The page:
although known to many for his sardonic, satirical lyrics, zappa kind of used this as a ruse to get people to listen to his “music” and to a slightly lesser extent his guitar playing. this is the man after all that created the unholy guitar trinity shut up ‘n play yer guitar followed by shut up ‘n play yer guitar some more and finishing up with son of shut up ‘n play yer guitar. i have to hand it to anybody that could make it through these three albums as their complexity, strident tones and baffling arrangements is almost too much to bear in one sit-down.

zappa’s style was definitely a challenge not only for him as a player but for the listener as well. yet, like holdsworth and mclaughlin, his stuff does open up after repeated listenings and it reveals an incredible range of feel and emotions. from soul moving tenderness to blunt crudity and everything in between, zappa had the technical ability, but more importantly the creativity, to deliver whatever he was feeling on a whim.

if holdsworth created his own musical world, zappa created a universe unto himself. a true and utter genius that constantly tested his legion of followers. he is sadly missed.

essential listening: get the catalogue (68 albums i think)

9. bob mould

bob mould

some may say what the hell is this guy doing on a guitar players top ten list and my answer would be “excuse me, one of the most influential guitar players of all time, you missed out sucka”. the second of my anti-guitar heroes, bob mould is an extremely loud ferocious player and a very talented yet underrated songwriter as well. there would have been no nirvanas, chili peppers, pixies, pearl jams, green days, etc without the massive impact that husker du had over that generation’s formative years. it’s a real shame that the band never got their due, and although they still have cult-like status they never attained the success that so many of their “proteges” have enjoyed.

although a fantastic unit, the lynchpin behind huskers power was mould’s wall of guitar sound and his frenetic muscular playing. the band sadly broke up due to drug and personal problems but their legacy is untouched. as a solo artist he has really embraced a wide range of writing and playing styles, from acoustic to electronica to a full-fledged dance project, but to me his greatest post-husker project has to be sugar’s “copper blue” album. a brilliant collection of solid punch in the face pop ditties that are still on pretty frequent rotation over at my place. bob mould a.k.a. “loudbomb” rules!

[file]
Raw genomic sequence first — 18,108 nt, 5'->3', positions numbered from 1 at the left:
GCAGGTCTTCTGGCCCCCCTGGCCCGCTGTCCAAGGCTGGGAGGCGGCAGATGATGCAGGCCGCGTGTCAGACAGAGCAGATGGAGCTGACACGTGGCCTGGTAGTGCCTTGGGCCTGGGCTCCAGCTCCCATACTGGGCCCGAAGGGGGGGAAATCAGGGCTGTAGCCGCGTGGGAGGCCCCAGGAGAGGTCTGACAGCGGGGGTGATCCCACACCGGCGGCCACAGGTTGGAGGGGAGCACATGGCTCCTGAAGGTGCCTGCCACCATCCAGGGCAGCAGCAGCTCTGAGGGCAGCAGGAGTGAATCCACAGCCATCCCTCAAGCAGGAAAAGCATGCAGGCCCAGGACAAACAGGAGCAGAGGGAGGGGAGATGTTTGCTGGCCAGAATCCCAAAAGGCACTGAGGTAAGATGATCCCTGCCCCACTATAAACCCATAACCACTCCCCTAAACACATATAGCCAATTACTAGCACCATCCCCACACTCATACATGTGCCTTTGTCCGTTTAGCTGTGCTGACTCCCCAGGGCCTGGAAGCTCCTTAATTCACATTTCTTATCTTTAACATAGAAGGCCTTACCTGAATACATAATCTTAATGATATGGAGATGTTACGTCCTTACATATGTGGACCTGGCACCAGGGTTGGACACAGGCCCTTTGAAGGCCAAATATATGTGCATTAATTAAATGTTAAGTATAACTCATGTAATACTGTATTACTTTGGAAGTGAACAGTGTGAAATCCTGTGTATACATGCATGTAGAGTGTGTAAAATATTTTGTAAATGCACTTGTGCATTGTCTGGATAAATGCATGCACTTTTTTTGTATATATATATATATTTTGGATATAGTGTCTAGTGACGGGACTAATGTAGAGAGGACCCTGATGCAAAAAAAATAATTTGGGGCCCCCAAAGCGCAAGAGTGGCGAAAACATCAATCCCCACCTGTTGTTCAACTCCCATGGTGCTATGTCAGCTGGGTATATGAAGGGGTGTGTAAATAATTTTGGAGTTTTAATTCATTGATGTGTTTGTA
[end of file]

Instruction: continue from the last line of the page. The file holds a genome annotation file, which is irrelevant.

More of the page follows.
essential listening: zen arcade (husker du), copper blue (sugar)

10. robert fripp

robert fripp

one of the most bizarre and brilliant characters to ever step onto a stage. king crimson was one of the greatest “art rock” bands of all time and robert fripp was its founder and fearless leader. a very bold brash player that i believe owns the nastiest distortion sound ever recorded, on crimson’s “larks tongues in aspic”. like zappa, fripp continued to challenge the faithful, throwing curveball after curveball with each successive release. every album was a different animal and usually with a different line-up of musicians as well (i don’t think he was easy to work with/for). the only constant in the band was fripp.

as i mentioned earlier in this post i had the joy of watching the g3 show of which robert was also in the line-up. it went in this order: the steve vai band, robert fripp, followed by some satriani guy. after vai’s blistering over-the-top shit kicking rockstar set, robert calmly walked out onto the stage, pulled up a stool and quietly took a seat and began sawing away on whole notes. he was up there drawing out these lilting, fluffy little textures out of his more than ample pedal board. it was as if he said to himself “i can’t compete with that last lot so what’s the farthest thing away from that i can do?” there were 8,000 beer-soaked, super rowdy dutch rock fans in attendance and there was a collective “what the f#*k” across their faces — and not only theirs, as we of the side stage v.i.p. status were also very perplexed. anyway this long drony soundscape experiment actually became quite hypnotic and it ended about 45 minutes later to a rousing ovation as robert stood in the shadows at the back of the stage knowing he had conquered once again.

his work with brian eno and david bowie is also fantastic stuff. he introduced his tape looped “frippertronics” with eno and his gentle touch on bowie’s “space oddity” and “heroes” is pure splendour.

one of the great “artists” of our time.

essential listening: debut album, red, discipline (king crimson)

honorable mentions:

jimi hendrix, keith richards, steve howe (for schtookoff), joe perry, steve hackett, pete townshend, the underrated ian crighton, david gilmour, paco de lucia, angus young, mick taylor, slash

next up:

greatest “rockstars” ever!

3 responses to “Christian’s Top Ten: Guitar Players

  • John Mamajek

    What about Randy Rhodes…Vai and not Rhodes???? Really??????

  • Nick Spence

    I’ve always maintained that every 15 year old should (and usually does) undergo a Zep phase of life. It usually coincides with a marijuana phase of life, which is good. Its during this time that “When the Levy Breaks” couldn’t be one note shorter or more profound.

    Only a lucky few of us have never left that Zep phase, eh Christian?

    • Christian Simpson

      I have had a few people mention Randy Rhoads and in response I think he is closer to Van Halen than Vai. I couldn’t put both on the list as they are very similar in style but that being said it was still a no brainer for me, Rhoads career was sadly too short and Eddie did hit the scene first and has been going for over 30 yrs. Nuff said.

      As far as outgrowing a Zep phase, although there were times (like the 80’s) were I didn’t listen to them much at all I guess I never did grow out of it. Although thats almost like saying ” i used to like Beethoven and the Beatles but now I don’t”. It’s timeless music, there for life.